Middle East Refugees

Christian Syrian Refugee Finds Healing

Amena, a Christian Syrian refugee, desperately needed help for her young son, who had accidentally swallowed a seed that obstructed his throat. He needed emergency medical care. She took him to Mercy Medical Clinic, about a 40-minute drive from the refugee camp.

The clinic provides medical, dental, and pharmacy services to refugees in and around the Zaatari refugee camp, the largest refugee camp in Jordan. A ministry partner of ANM in Jordan collaborates with the clinic as part of its overall ministry to refugees in the region.

Amena’s son received the urgent help he needed. When she returned to the clinic afterwards to express her thanks, she met Suleiman, the clinic manager, who didn’t just want to heal her son but was willing to listen to her as well. It has been Suleiman’s passion since 1982 to help poor people—whether through medical care at the clinic or through simply offering a welcoming smile, a kind word, or a listening ear. “I never go to sleep unless I do something,” Brother Suleiman shares.

It quickly became clear to Suleiman that Amena had more to share than her thanks on behalf of her son. With tears flooding her eyes, Amena narrated her tragic and heartbreaking story.

Deep pain, deep healing

“Back in Syria I lost one brother when a group of armed men stormed into our house one day and viciously killed him,” Amena began. “A week later armed men came again and took away another brother. In a desperate attempt to fight back, I kicked them hard but to no avail. The men brutally killed my brother outside the house.”

When the men came back to search the house for something, Amena started yelling at them. Enraged, two of the men forcibly grabbed her and pinned her down, and eight men raped her.

Deeply distressed by these tragic events in her life, Amena fled Syria and sought refuge in Jordan. Unbearable pain and secret anguish gnawed at her heart. But she had no way of easing the pain, of finding something or someone to help heal her broken heart. Until that day, when she had to take her young son to the clinic. Amena then knew that she had come to the right place, not just for her physically distressed son but for her deeply bruised heart.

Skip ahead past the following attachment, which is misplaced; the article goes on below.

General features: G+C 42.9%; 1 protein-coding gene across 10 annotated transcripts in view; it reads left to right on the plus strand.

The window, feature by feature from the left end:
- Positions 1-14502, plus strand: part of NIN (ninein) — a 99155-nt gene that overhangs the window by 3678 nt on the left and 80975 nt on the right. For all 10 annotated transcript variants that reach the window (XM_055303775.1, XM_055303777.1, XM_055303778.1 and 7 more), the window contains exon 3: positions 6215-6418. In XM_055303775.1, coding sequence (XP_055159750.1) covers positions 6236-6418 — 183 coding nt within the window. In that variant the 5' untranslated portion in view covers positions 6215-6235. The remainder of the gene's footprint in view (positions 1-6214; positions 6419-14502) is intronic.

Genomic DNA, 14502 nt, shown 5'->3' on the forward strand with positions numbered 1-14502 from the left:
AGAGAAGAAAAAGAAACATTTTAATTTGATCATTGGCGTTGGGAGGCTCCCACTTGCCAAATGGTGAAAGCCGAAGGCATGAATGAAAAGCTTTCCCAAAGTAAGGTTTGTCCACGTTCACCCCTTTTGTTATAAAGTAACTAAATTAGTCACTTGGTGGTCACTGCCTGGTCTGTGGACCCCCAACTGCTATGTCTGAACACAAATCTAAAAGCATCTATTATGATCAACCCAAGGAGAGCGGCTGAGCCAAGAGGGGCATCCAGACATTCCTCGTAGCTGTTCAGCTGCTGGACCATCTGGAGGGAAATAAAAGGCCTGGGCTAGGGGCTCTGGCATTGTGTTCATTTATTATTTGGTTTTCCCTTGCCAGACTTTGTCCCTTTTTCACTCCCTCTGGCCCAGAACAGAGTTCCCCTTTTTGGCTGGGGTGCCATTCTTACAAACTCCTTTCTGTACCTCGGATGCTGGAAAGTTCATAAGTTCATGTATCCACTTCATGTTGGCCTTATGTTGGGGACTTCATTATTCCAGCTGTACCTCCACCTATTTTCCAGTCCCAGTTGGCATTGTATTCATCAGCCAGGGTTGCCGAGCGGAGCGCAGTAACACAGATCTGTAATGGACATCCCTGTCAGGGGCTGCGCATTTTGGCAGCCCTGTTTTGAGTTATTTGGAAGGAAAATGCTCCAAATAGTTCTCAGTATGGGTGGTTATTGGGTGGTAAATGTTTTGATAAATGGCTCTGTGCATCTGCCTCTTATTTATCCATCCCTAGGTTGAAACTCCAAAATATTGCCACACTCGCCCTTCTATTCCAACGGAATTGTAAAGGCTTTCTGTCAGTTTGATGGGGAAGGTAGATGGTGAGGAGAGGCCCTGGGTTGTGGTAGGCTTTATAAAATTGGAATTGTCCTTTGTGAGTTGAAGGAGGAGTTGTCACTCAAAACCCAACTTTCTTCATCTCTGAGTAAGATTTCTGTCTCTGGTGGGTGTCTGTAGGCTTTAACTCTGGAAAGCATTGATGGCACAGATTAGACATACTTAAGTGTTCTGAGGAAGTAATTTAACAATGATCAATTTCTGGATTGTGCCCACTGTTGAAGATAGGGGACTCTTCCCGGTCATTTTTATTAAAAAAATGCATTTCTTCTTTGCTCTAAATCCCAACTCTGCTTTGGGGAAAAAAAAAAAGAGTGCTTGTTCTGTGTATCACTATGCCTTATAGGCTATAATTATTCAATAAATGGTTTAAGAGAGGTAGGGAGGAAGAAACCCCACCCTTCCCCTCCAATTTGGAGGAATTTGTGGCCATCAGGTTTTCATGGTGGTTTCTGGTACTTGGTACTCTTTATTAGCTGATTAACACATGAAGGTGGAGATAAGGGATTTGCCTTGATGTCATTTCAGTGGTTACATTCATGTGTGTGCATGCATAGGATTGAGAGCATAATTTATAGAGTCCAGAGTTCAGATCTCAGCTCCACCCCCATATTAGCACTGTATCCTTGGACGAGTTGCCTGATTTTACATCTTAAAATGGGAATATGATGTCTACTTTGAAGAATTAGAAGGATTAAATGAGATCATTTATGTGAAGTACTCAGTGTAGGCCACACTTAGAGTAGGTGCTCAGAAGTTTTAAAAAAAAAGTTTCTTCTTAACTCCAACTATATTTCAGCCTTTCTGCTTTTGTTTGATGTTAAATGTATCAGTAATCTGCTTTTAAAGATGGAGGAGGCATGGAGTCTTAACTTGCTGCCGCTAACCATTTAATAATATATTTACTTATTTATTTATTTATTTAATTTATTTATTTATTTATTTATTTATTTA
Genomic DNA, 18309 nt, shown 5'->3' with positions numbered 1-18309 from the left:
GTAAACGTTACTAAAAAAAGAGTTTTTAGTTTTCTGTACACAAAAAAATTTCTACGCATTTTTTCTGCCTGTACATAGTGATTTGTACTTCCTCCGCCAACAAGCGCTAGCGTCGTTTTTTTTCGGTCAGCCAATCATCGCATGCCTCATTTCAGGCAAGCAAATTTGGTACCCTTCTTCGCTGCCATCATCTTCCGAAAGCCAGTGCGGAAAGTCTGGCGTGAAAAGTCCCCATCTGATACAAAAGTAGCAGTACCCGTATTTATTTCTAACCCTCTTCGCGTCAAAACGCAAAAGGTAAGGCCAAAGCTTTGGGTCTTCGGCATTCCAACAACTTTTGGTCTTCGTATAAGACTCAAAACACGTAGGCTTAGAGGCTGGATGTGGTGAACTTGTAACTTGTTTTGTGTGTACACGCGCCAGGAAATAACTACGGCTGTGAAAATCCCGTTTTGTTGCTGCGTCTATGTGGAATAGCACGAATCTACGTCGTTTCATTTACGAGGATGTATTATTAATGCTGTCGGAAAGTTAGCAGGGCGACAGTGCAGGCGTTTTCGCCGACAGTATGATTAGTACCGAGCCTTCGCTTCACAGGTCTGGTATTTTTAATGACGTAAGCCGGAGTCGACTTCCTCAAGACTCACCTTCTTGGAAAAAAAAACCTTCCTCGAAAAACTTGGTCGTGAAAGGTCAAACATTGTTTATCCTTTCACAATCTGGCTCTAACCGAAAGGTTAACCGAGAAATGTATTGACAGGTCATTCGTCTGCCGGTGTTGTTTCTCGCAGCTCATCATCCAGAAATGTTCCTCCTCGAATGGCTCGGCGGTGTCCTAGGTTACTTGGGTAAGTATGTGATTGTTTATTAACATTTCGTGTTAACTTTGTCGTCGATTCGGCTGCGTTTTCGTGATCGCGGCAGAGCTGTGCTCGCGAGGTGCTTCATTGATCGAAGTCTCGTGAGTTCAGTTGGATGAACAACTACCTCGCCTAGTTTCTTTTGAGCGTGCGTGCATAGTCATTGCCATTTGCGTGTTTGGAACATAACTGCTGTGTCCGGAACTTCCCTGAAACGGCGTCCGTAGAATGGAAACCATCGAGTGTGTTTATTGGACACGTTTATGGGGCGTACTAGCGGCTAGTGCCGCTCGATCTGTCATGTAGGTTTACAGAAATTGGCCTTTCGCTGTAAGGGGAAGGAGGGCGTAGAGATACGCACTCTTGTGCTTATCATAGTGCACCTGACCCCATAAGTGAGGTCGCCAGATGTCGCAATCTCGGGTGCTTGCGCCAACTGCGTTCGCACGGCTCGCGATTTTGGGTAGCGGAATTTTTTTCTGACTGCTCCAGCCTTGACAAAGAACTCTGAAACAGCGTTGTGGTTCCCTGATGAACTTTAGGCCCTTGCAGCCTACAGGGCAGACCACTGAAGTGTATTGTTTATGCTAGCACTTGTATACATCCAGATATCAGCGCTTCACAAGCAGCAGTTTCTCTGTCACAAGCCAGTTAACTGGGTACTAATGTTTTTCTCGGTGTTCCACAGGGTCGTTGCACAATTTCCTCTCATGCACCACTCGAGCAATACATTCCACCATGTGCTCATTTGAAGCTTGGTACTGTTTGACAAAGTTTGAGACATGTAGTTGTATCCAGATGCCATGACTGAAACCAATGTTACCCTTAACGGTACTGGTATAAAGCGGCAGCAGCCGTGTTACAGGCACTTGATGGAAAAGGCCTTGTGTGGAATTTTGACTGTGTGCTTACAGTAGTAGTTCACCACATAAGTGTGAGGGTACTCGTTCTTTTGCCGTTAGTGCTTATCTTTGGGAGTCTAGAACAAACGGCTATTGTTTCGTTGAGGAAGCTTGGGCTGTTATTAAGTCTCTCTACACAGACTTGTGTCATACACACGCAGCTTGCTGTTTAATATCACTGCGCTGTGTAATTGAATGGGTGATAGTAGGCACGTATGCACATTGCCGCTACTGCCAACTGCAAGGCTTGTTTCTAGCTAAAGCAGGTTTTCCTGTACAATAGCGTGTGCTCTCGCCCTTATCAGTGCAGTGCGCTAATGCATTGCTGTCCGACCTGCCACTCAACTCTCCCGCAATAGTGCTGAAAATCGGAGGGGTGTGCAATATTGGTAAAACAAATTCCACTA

Mercy Medical Clinic offers recovery classes for sexually-abused women. After unburdening herself of the heavy load bottled up inside her, Amena felt free and unshackled. Since then she has been going to the clinic to attend the recovery class for female victims of sexual abuse. The clinic has certainly been a place of renewal and healing for women traumatized by painful and disturbing experiences.

Seeing refugees as human beings

As Amena found, the clinic does more than address the physical needs of the refugees. War, abuse, homelessness, and persecution result in injuries that go far deeper than what medical procedures can heal. Suleiman and his staff, understanding this, are enacting the gospel by building personal relationships with their patients, crossing the boundaries that separate strangers from each other. What war has taken away and destroyed, they begin to put back in place.

At times, refugee families invite Suleiman to their houses for meals. He readily accepts, despite the poor conditions and meager offerings. “I don’t want them to think that I don’t want to eat in their house… We need to [make them] feel that they are human beings.”

Indeed, Mercy Medical Clinic is beaming bright rays of hope and healing to the persecuted.

Jonathan Constant contributed to this article.

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